Fr: Pic superbe
Ang: Crimson-bellied Woodpecker
All: Blutbauchspecht
Esp: Picamaderos Ventrirrojo
Ita: Picchio panciacremisi
Nd: Grote Roodbuikspecht
Sd: karmosinspett


Roger Ahlman
Pbase Galleries Peru and Ecuador 

Dubi Shapiro
Dubi Shapiro Photo Galleries 

Text by Nicole Bouglouan

HANDBOOK OF THE BIRDS OF THE WORLD Vol. 7 by Josep del Hoyo-Andrew Elliott-Jordi Sargatal – Lynx Edicions – ISBN: 8487334377

Woodpeckers of the World: The Complete Guide by Gerard Gorman – Editeur: A&C Black, 2014 – Helm Photographic Guides - ISBN: 1408147173, 9781408147177  

WOODPECKERS, an identification guide of the woodpeckers of the world by Winkler Hans and Christie David – Helm – ISBN: 0395720435

BIRDS OF PERU by Thomas S. Schulenberg, Douglas F. Stotz, Daniel F. Lane, John P. O’Neill, Theodore A. Parker III – Princeton University Press 2007– ISBN: 978-0-691-13023-1

A GUIDE TO THE BIRDS OF COLOMBIA by Steven L. Hilty and William L. Brown - Princeton University Press – ISBN 069108372X

Avibase (Denis Lepage)

BirdLife International (haematogaster)

BirdLife International (splendens)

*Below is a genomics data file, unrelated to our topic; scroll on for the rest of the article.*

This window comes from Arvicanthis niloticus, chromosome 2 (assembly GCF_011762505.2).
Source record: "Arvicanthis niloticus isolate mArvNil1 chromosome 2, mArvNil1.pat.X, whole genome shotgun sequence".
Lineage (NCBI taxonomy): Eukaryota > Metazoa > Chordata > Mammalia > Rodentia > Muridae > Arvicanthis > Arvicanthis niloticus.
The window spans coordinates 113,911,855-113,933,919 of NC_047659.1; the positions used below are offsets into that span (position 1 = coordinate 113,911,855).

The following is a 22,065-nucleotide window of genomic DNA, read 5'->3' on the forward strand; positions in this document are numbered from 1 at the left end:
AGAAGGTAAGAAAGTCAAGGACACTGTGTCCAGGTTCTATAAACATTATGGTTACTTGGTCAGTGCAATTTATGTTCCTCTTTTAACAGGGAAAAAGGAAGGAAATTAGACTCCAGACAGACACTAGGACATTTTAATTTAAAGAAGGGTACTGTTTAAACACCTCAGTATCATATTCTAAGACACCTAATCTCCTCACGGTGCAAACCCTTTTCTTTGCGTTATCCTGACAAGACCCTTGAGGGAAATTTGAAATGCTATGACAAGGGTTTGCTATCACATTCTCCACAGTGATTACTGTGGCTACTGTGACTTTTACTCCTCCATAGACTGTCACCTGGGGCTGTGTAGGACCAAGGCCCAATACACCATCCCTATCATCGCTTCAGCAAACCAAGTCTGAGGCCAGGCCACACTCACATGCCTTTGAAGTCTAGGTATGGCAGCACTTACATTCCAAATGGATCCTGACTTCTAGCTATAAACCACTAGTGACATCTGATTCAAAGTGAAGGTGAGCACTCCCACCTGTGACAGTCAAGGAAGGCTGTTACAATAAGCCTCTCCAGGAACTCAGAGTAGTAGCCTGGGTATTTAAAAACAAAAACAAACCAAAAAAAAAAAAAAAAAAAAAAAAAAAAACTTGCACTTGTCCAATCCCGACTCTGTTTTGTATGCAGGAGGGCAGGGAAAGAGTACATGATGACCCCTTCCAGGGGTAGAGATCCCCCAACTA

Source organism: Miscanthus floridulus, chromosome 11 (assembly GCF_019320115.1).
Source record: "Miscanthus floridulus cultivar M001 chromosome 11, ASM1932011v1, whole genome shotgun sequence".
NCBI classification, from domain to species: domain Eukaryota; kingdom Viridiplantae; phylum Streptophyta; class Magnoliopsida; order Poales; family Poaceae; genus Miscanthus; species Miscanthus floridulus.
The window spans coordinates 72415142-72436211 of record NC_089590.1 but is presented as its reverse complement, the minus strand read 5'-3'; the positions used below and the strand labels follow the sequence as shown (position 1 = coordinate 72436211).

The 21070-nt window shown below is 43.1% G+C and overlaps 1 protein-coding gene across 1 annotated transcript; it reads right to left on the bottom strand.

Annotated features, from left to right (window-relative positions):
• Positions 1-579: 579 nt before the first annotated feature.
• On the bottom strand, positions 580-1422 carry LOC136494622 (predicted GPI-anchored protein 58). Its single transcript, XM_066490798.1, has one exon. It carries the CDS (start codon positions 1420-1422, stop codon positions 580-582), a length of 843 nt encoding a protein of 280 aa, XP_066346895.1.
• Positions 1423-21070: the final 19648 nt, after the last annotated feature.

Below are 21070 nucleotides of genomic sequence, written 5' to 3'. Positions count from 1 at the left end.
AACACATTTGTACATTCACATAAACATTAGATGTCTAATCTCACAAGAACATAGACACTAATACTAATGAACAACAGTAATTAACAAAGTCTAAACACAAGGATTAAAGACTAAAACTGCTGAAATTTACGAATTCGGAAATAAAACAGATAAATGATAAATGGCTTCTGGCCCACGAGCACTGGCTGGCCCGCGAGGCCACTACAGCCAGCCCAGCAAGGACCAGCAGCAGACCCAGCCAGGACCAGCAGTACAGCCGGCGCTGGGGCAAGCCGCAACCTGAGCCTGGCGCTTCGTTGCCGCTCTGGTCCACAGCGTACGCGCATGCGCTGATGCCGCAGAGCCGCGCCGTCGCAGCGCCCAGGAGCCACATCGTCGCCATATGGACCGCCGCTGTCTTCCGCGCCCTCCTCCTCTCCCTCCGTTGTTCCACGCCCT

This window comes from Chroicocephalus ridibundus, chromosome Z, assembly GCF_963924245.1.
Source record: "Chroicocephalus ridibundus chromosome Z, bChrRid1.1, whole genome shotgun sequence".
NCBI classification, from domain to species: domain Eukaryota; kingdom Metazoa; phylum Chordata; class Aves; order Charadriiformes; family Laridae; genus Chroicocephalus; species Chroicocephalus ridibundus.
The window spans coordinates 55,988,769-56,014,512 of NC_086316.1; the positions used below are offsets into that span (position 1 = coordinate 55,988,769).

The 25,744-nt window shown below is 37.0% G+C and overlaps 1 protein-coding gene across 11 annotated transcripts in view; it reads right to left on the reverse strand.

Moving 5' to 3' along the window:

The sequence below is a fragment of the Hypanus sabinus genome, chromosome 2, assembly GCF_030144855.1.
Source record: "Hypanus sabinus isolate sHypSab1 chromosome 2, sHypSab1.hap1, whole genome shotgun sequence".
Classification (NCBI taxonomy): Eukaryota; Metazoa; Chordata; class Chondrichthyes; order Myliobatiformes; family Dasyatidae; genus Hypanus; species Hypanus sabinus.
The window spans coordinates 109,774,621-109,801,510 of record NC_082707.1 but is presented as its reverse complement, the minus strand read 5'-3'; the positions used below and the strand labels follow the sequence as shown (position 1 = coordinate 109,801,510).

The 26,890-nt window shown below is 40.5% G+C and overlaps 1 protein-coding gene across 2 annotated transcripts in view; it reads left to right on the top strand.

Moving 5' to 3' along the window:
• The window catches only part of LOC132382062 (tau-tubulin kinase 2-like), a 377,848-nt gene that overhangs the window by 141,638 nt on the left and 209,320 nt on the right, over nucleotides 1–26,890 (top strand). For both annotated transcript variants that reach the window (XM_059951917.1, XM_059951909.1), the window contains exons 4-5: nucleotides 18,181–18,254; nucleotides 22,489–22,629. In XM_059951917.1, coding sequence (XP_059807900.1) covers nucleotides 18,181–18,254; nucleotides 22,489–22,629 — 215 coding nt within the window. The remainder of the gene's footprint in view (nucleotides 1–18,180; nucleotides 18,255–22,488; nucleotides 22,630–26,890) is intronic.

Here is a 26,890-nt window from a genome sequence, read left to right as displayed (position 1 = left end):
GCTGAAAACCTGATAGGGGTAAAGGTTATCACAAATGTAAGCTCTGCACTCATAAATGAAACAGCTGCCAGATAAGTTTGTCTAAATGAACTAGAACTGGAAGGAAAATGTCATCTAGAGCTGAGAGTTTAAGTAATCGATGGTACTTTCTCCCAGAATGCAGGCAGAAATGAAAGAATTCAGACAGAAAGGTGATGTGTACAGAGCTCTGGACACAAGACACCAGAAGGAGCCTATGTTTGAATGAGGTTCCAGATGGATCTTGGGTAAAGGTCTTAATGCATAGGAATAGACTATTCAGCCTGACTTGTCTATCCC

Birds of the World

Peru Aves - Peru Birds

Birds Colombia

Wikipedia, the free encyclopaedia


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Summary cards


Crimson-bellied Woodpecker
Campephilus haematogaster

Piciformes Order – Picidae Family

The Crimson-bellied Woodpecker is found in Central and South America along the east slope of the Andes. It is present in Panama, Colombia, Ecuador and Peru where it frequents wet forest and forest edges from lowlands to 1,500/2,000 metres of elevation.
It feeds on large beetles by hammering and probing in bark crevices in trees.
It typically nests in natural cavity excavated in large tree.  
The Crimson-bellied Woodpecker is described as uncommon. The race C.h. splendens is listed as Near Threatened, whereas the race C.h. haematogaster is evaluated as Least Concern.     

Length: 33-35 cm
Weight: 225-250 g

The Crimson-bellied Woodpecker male of nominate race has black to brownish-black mantle, scapulars and upper back, whereas lower back and rump are red. Both uppertail-coverts and uppertail are black. On the black to brownish-black upperwing, the primaries show narrow pale tips in fresh plumage. There are two white spots on the inner webs of the secondaries and all primaries except the outermost flight-feathers.